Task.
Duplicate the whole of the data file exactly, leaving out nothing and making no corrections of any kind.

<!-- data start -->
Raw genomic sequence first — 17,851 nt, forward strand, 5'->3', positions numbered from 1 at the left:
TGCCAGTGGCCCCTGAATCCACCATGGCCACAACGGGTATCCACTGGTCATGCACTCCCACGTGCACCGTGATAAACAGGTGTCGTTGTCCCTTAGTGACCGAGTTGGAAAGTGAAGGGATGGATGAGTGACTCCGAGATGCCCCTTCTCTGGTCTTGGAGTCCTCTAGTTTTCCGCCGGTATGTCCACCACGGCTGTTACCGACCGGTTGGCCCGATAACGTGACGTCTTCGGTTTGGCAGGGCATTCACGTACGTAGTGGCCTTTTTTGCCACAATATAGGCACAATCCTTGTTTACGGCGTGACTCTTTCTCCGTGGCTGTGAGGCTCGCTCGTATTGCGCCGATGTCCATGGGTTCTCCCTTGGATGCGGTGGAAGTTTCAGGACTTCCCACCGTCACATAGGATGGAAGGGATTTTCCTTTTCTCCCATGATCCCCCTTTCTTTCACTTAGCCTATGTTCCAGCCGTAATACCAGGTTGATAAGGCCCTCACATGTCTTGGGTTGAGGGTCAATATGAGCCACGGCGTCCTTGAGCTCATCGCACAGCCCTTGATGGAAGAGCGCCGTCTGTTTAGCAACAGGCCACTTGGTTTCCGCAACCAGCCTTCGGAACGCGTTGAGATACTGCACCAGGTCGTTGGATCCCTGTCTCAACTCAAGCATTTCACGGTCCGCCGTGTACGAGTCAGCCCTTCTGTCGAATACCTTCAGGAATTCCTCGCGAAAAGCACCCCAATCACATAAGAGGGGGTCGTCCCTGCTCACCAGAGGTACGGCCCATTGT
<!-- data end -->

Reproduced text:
Raw genomic sequence first — 17,851 nt, forward strand, 5'->3', positions numbered from 1 at the left:
TGCCAGTGGCCCCTGAATCCACCATGGCCACAACGGGTATCCACTGGTCATGCACTCCCACGTGCACCGTGATAAACAGGTGTCGTTGTCCCTTAGTGACCGAGTTGGAAAGTGAAGGGATGGATGAGTGACTCCGAGATGCCCCTTCTCTGGTCTTGGAGTCCTCTAGTTTTCCGCCGGTATGTCCACCACGGCTGTTACCGACCGGTTGGCCCGATAACGTGACGTCTTCGGTTTGGCAGGGCATTCACGTACGTAGTGGCCTTTTTTGCCACAATATAGGCACAATCCTTGTTTACGGCGTGACTCTTTCTCCGTGGCTGTGAGGCTCGCTCGTATTGCGCCGATGTCCATGGGTTCTCCCTTGGATGCGGTGGAAGTTTCAGGACTTCCCACCGTCACATAGGATGGAAGGGATTTTCCTTTTCTCCCATGATCCCCCTTTCTTTCACTTAGCCTATGTTCCAGCCGTAATACCAGGTTGATAAGGCCCTCACATGTCTTGGGTTGAGGGTCAATATGAGCCACGGCGTCCTTGAGCTCATCGCACAGCCCTTGATGGAAGAGCGCCGTCTGTTTAGCAACAGGCCACTTGGTTTCCGCAACCAGCCTTCGGAACGCGTTGAGATACTGCACCAGGTCGTTGGATCCCTGTCTCAACTCAAGCATTTCACGGTCCGCCGTGTACGAGTCAGCCCTTCTGTCGAATACCTTCAGGAATTCCTCGCGAAAAGCACCCCAATCACATAAGAGGGGGTCGTCCCTGCTCACCAGAGGTACGGCCCATTGT